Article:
BA left with financial headache and battered reputation

Cantillon: estimates of compensation likely to be due to customers run to £150m

British Airways passengers waiting  at Heathrow airport in London following the  IT failure that  ground almost 600 flights.  Photograph: EPA/Andy Rain

British Airways passengers waiting at Heathrow airport in London following the IT failure that ground almost 600 flights. Photograph: EPA/Andy Rain

 

British Airways (BA) is one of the world’s best-known airlines, but its image for quality and service took a hammering at the weekend when it was forced to ground almost 600 flights following a technology failure.

An as yet undetermined number of Irish people were hit alongside hundreds of thousands who were left hanging around Heathrow, Gatwick and other airports over the weekend.

Estimates of the compensation likely to be due to those customers run to £150 million (€172.5m), leaving the carrier with a financial headache as well as a battered reputation.

Very quickly critics trained their sights on chief executive Alex Cruz, the former head of BA’s sister International Airlines’ Group (IAG) carrier Vueling, who took the helm at the British company a little over a year ago and has since presided over a tough cost-cutting programme.

However, it is a little early to be apportioning blame to anyone. According to Cruz, the cause was a power surge that hit messaging across BA’s IT systems. The problem occurred at a local data centre so it is hard to see how he could have any control over that.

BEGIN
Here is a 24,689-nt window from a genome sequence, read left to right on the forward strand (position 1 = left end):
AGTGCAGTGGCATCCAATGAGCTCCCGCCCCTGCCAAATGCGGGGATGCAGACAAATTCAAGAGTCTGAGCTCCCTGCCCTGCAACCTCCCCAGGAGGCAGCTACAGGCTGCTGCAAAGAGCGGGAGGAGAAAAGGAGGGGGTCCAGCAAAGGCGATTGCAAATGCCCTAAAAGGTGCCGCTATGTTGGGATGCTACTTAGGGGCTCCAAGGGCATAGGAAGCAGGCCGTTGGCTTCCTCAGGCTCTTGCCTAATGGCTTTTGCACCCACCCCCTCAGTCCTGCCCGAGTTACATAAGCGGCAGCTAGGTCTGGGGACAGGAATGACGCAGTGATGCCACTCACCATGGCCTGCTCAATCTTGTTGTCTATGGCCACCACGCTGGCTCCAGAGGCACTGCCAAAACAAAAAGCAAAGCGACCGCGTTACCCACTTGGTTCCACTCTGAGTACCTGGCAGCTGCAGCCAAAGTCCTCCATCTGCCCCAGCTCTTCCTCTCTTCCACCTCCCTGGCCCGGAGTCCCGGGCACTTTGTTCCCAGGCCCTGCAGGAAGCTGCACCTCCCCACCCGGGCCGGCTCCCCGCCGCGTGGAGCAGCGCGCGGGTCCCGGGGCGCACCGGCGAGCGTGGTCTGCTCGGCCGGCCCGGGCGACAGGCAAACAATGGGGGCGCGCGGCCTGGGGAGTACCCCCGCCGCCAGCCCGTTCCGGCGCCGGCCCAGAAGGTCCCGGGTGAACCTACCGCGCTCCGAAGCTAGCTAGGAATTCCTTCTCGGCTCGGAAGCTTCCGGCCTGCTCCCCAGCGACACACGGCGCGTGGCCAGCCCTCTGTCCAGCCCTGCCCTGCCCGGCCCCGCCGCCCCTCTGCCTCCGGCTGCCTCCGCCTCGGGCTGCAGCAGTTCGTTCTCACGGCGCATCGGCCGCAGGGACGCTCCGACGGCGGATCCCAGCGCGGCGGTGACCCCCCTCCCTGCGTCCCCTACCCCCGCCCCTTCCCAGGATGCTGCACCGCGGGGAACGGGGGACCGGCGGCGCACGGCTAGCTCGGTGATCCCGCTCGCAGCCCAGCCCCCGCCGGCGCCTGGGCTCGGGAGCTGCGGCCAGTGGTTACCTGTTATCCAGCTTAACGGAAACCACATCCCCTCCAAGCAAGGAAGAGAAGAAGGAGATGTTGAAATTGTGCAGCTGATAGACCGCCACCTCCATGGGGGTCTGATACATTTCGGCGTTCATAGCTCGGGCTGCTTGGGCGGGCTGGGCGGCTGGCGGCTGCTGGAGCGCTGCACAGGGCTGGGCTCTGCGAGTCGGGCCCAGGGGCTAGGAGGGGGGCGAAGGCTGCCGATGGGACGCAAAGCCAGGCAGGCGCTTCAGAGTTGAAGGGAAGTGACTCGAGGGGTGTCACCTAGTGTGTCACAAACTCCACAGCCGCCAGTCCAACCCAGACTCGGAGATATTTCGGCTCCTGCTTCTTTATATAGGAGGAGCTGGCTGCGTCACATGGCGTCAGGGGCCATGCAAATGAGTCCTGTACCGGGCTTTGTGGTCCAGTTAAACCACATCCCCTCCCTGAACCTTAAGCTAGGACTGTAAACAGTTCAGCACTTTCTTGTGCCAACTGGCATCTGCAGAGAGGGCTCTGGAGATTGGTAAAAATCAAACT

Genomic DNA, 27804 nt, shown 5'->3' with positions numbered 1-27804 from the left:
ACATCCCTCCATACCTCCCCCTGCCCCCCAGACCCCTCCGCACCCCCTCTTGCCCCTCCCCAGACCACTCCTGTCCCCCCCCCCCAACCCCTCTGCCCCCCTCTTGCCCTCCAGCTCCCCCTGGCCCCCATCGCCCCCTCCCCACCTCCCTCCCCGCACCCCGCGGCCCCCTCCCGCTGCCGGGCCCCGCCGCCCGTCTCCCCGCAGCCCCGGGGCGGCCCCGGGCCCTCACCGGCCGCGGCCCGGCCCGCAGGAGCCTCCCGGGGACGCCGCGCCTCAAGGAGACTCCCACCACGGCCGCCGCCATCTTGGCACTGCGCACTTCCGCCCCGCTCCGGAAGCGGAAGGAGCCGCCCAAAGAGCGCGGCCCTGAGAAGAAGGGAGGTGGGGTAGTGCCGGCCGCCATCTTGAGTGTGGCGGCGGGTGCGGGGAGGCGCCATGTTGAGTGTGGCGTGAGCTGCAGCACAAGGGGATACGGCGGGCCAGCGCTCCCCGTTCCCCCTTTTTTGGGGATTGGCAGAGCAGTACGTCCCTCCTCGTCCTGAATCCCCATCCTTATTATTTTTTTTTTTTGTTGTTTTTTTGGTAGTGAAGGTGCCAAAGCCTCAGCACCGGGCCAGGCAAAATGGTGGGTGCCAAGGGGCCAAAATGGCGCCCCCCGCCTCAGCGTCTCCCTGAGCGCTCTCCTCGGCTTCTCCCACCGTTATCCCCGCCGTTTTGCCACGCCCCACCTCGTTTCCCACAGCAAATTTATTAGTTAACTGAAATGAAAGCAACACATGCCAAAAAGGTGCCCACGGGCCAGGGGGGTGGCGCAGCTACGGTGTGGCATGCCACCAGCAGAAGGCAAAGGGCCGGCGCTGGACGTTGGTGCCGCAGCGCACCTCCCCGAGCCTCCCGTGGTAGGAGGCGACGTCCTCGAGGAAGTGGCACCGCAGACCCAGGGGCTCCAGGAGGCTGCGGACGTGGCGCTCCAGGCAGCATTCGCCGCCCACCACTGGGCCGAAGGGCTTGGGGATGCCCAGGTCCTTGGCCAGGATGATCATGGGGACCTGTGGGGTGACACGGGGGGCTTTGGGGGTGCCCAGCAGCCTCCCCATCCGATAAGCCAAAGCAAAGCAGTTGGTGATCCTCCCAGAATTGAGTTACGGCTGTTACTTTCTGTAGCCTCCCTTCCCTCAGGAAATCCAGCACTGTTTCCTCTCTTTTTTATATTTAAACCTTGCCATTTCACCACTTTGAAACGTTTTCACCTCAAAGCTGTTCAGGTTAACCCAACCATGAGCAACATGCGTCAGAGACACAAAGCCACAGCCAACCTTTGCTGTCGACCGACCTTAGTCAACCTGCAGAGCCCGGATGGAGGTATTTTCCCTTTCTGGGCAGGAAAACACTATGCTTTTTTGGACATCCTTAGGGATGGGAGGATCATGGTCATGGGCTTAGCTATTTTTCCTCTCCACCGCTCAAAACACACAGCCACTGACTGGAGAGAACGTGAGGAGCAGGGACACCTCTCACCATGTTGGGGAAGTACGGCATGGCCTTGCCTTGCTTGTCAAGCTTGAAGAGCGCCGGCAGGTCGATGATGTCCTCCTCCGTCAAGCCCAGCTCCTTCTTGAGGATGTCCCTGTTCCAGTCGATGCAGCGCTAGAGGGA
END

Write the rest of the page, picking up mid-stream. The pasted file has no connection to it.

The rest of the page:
A lot of the anger is at how the airline handled the situation as it unfolded on Saturday. He may yet have to shoulder some blame for that, but with its systems down it might well be that there were difficulties in communicating with frontline staff and with customers themselves.

A lot of commentators are blaming his cuts, particularly lay-offs, which they say saw experienced staff leave and the outsourcing of IT to India, for the weekend’s problem. In an interview with the BBC, Cruz stressed that those factors were not responsible “in this instance”.

Presumably BA, its board and parent IAG are going to carry out a fairly detailed postmortem of the whole affair. Whether or not heads roll, the airline has a job on its hands to undo the damage to its image.

The situation was not without its ironies either. Lots of pro-Brexit media in Britain carefully outlined details of the compensation to which passengers were entitled following the cancellations under EU rules. Some even pointed out that those regulations were brought in by their favourite pantomime villains in Brussels.

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